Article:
Johanna Kruisbrink is a sophomore in Political Science and French at the University of Illinois at Urbana-Champaign. She is planning on spending the next academic year studying in Paris, France, and is interested in international relations as her future career. She wrote this text as a student enrolled in 418 ‘Language and Minorities in Europe’ in the spring of 2015.
|Like all Dutch, the Frisians adore ice-skating. These skaters are participating in the Elfstedentochtin 1963, an ice-skating race that only occurs when the canals between 11 Frisian cities freeze. [Image Source]|
Frisian, the closest living relative of the English language, is spoken in a swath of land, from the northwest of the Netherlands to western Germany. In that northwestern area of the Netherlands, a dialect of Frisian called Western Frisian is spoken, mainly in the province of, fittingly, Friesland. Roughly 643,000 people inhabit the province. Astonishingly, as of 2006, 94% of the province population could understand Frisian. 74% can speak it, 65% can read it, and only 17% can write it. However, researchers have also seen a marked shift in direct trans-generational transmission, as younger generations increasingly chose to speak to their children in Dutch (Cenoz & Gorter, 69). This development is not promising for the Frisian language and its longevity.
Some contend that issues extend further from a lack of linguistic equality, particularly for members of the Frisian National Party (FNP)- Fryske Nasionale PartijI. The FNP have often protested a sort of “structural inequality” to which the province is subjected (Cluskey). They believe that the government and economic system is biased towards the Randstad (the urban conglomeration of Amsterdam, The Hague, Rotterdam, and Utrecht), at the disadvantage of other provinces. FNP members and other Frisians object to the unfairness of locally generated oil and gas being shuffled off to those main cities, and their young people subsequently moving there for work (Cluskey). There seems to be a disconnect between the regional government in Leeuwarden, capital of Friesland, and The Hague.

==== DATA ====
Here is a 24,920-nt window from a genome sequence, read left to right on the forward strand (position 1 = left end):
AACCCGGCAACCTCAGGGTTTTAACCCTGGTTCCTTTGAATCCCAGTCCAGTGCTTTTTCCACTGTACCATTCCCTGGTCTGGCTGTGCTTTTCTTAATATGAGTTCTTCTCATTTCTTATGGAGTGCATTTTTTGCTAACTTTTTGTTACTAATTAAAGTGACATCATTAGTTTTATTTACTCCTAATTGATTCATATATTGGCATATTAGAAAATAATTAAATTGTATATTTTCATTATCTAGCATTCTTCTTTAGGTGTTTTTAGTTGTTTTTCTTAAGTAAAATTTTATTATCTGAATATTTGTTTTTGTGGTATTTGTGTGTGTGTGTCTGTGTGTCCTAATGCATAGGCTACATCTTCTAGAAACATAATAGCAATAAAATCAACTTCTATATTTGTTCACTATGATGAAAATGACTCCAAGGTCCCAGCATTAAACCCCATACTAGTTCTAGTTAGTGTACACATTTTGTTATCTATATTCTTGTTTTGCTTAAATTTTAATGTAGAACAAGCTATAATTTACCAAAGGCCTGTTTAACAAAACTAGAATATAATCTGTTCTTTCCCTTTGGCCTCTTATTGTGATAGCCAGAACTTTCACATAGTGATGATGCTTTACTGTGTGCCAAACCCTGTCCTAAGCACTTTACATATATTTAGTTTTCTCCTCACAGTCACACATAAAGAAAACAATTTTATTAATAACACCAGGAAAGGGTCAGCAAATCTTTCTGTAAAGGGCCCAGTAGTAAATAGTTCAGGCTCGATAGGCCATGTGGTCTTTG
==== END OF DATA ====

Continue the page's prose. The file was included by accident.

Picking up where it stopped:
Some outspoken Frisians go as far as accusing the regional government in Friesland of being “nothing more than a window dressing”. Worries over regional sovereignty prompted the FNP to send the delegation to Scotland this past October. To some Frisians the relationship between Leeuwarden and The Hague is not that different from the one between Edinburgh and Scotland. The greater devolution of power from London to Edinburgh after the Scottish vote is a topic of interest to many Frisians who want greater control over their language and natural resources (Cluskey).
However, independence from the Netherlands does not appear to be the goal for most Frisians. The province of Friesland still shares a distinctly Dutch culture, from speed skating to dairy products and, of course, football. Dutch is overwhelmingly spoken and accepted, along with English. The contention lies in a perceived lack of authority that the region has over its own linguistic and economic policy. The FNP delegation to Scotland is evidence of Friesland politicians’ desire to reclaim their own voice. What they learned from the Scottish referendum, and how they will put it to use, remains to be seen.